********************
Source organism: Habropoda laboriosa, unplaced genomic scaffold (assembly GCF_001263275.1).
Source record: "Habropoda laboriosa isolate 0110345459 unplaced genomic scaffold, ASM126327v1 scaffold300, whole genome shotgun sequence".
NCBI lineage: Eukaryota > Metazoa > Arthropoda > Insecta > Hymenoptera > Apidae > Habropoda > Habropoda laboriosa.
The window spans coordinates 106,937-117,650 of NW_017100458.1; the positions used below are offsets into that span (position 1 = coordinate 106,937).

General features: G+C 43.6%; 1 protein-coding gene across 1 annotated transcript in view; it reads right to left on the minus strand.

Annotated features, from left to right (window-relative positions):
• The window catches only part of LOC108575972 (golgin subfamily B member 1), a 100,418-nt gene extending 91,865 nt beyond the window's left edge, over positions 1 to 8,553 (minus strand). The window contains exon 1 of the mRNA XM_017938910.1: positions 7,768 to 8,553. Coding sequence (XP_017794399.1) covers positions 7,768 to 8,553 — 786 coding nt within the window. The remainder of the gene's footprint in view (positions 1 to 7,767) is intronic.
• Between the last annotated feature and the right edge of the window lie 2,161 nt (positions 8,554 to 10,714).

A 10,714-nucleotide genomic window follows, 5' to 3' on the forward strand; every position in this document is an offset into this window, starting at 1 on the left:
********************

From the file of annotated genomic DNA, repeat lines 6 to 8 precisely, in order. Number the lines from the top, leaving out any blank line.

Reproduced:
Annotated features, from left to right (window-relative positions):
• The window catches only part of LOC108575972 (golgin subfamily B member 1), a 100,418-nt gene extending 91,865 nt beyond the window's left edge, over positions 1 to 8,553 (minus strand). The window contains exon 1 of the mRNA XM_017938910.1: positions 7,768 to 8,553. Coding sequence (XP_017794399.1) covers positions 7,768 to 8,553 — 786 coding nt within the window. The remainder of the gene's footprint in view (positions 1 to 7,767) is intronic.
• Between the last annotated feature and the right edge of the window lie 2,161 nt (positions 8,554 to 10,714).